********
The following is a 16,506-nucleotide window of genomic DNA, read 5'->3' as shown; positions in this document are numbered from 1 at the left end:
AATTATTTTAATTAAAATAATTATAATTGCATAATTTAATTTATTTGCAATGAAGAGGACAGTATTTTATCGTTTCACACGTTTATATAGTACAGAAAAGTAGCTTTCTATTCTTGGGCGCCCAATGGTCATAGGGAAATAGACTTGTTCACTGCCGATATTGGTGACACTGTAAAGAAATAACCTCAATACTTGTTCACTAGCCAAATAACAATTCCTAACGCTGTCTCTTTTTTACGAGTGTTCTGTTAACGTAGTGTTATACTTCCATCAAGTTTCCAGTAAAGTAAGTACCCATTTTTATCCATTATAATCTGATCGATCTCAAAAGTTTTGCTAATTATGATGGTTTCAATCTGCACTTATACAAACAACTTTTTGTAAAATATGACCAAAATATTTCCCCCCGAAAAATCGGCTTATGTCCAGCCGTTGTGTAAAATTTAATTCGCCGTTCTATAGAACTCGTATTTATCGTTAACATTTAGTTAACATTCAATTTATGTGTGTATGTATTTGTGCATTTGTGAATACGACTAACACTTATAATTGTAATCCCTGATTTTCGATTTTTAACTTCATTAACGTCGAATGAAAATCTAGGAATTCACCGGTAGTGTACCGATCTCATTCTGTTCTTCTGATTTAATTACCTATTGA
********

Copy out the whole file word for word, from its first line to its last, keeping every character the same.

The following is a 16,506-nucleotide window of genomic DNA, read 5'->3' as shown; positions in this document are numbered from 1 at the left end:
AATTATTTTAATTAAAATAATTATAATTGCATAATTTAATTTATTTGCAATGAAGAGGACAGTATTTTATCGTTTCACACGTTTATATAGTACAGAAAAGTAGCTTTCTATTCTTGGGCGCCCAATGGTCATAGGGAAATAGACTTGTTCACTGCCGATATTGGTGACACTGTAAAGAAATAACCTCAATACTTGTTCACTAGCCAAATAACAATTCCTAACGCTGTCTCTTTTTTACGAGTGTTCTGTTAACGTAGTGTTATACTTCCATCAAGTTTCCAGTAAAGTAAGTACCCATTTTTATCCATTATAATCTGATCGATCTCAAAAGTTTTGCTAATTATGATGGTTTCAATCTGCACTTATACAAACAACTTTTTGTAAAATATGACCAAAATATTTCCCCCCGAAAAATCGGCTTATGTCCAGCCGTTGTGTAAAATTTAATTCGCCGTTCTATAGAACTCGTATTTATCGTTAACATTTAGTTAACATTCAATTTATGTGTGTATGTATTTGTGCATTTGTGAATACGACTAACACTTATAATTGTAATCCCTGATTTTCGATTTTTAACTTCATTAACGTCGAATGAAAATCTAGGAATTCACCGGTAGTGTACCGATCTCATTCTGTTCTTCTGATTTAATTACCTATTGA